"I believe in the future resolution of these two states, dream and reality, which are seemingly seemingly so contradictory, into a kind of absolute reality, a surreality." (André Breton, First Manifesto of Surrealism, 1924)
The founders of Surrealism thought of themselves primarily as advocates of a new, revolutionary view of the world rather than representatives of a new current in art. In the First Manifesto of Surrealism (1924), André Breton defined Surrealism as "psychic automatism" in which the free play of thoughts must liberated from control by reason. He believed that kiberation of the metaphorical capacities of the mind and an intensive study of forms of free association would lead to recognition of a higher reality. In this context, the Surrealists emphasized the importance of dreams, fantasies and suppressed emotions. The influence of Sigmund Freud's scientific findings is clearly evident here. The Surrealists were very interested in medicine and the newly emerging science of psychoanalysis.
Literature was initially the most important medium of the Surrealist movement, which began to take shape around 1920. The journal La Révolution Surréaliste was in circulation between 1924 and 1929. The young writers in Breton's circle were soon joined by a number of visual artists from Dadaist groups. The two movements shared a proclivity for provocative utterances and an attitude of radical rejection of existing standards of art. Visual art soon became the primary form of expression for Surrealism.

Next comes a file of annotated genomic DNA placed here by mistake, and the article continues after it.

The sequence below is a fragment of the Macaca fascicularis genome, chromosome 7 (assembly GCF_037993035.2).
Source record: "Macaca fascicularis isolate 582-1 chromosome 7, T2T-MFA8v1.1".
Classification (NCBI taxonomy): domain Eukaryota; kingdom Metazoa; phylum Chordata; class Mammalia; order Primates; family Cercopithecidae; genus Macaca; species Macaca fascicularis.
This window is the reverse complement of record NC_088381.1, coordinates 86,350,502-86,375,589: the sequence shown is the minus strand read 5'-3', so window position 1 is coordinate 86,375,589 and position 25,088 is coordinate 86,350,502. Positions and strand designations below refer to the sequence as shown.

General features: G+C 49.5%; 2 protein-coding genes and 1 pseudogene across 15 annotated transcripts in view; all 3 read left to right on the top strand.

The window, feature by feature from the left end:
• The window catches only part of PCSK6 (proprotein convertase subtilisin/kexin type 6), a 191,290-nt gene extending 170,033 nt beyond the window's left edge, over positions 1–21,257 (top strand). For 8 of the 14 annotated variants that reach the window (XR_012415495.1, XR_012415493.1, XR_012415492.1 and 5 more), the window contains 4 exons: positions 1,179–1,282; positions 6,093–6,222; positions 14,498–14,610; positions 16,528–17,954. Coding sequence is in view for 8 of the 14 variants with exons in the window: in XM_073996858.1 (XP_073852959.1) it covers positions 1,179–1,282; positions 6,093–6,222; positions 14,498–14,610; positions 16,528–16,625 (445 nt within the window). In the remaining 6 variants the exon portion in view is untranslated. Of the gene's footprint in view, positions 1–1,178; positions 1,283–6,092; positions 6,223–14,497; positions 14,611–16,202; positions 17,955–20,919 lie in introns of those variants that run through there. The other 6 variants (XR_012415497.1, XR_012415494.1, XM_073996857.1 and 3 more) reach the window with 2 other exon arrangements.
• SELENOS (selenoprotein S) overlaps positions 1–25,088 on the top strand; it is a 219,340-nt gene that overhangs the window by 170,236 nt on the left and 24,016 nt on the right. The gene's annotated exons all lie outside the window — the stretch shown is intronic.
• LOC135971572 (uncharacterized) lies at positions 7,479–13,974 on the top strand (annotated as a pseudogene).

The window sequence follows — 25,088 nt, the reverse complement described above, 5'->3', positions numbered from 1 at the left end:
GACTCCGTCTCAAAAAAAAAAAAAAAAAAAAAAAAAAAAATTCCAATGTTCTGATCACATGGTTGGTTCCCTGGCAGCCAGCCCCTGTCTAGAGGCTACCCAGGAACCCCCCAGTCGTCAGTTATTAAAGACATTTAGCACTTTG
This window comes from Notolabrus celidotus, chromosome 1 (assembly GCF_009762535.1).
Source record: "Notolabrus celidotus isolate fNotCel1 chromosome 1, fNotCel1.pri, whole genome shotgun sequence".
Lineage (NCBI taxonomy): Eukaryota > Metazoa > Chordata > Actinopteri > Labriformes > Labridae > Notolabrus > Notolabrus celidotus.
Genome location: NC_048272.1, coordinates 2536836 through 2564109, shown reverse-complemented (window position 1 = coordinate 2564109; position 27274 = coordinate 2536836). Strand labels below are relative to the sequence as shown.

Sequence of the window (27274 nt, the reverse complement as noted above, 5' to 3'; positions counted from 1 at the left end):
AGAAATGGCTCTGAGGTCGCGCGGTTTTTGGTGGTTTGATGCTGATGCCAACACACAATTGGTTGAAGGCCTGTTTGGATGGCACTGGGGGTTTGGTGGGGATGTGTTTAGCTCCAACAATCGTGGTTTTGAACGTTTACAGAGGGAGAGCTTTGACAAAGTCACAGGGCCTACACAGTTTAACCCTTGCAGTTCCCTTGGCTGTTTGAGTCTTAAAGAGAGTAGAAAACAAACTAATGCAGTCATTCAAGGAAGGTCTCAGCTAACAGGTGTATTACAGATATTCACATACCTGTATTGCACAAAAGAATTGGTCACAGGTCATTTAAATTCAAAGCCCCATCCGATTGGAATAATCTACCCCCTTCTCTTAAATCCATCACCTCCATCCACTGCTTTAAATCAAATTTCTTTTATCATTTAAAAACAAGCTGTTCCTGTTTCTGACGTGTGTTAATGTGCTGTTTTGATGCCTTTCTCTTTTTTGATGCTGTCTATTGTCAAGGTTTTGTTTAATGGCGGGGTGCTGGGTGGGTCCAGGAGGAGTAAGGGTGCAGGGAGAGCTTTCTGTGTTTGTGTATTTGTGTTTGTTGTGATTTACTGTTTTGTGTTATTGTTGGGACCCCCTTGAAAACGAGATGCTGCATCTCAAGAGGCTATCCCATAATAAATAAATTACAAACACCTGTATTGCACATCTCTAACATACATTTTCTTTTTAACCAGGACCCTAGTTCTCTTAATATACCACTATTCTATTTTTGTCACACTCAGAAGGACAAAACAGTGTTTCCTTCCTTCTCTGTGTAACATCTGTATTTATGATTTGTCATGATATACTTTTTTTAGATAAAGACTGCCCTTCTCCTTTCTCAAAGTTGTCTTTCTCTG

From the 1920s to the 1940s, artists such as Salvador Dalí, Max Ernst and René Magritte produced numerous pictures reminiscent of dream sequences. In these works, familiar objects appear in alienated form or in unusual combinations as references to the existence of worlds beyond the sphere of visible reality.
The self-taught artist Max Ernst (1891-1976) preferred techniques which relied on the power of coincidence. He invented frottage (a technique of transferring relief patters, such as wood grain, to paper by rubbing) and even let paint drip onto the canvas or paper ground (like the Action Painters of later years) as a way of emancipating the process of artistic creation from aesthetic control. Salvador Dalí (1904-1989) was a firm believer in the creative power of neurosis. Inspired by Freud's Interpretation of Dreams, he regarded the induction of paranoid states as an artistic method. Dalí's deliberate cultivation of his image as an eccentric and the disturbing motifs in his paintings stand in sharp contrast to his painstaking technique. Equally ghostly and unsettling are the dream worlds created by Richard Oelze (1900-1980), the most significant German Surrealist. His landscapes are populated by teeming plant life and demonic beings. The scenes in the paintings of René Magritte (1898-1967) seem almost poetic and light-hearted in contrast. Upon closer examination, the combination of more or less mundane motifs grows increasingly mysterious. With his complex systems of signs and symbols, Magritte sought to encourage viewers to reflect upon the limitations imposed upon human perception.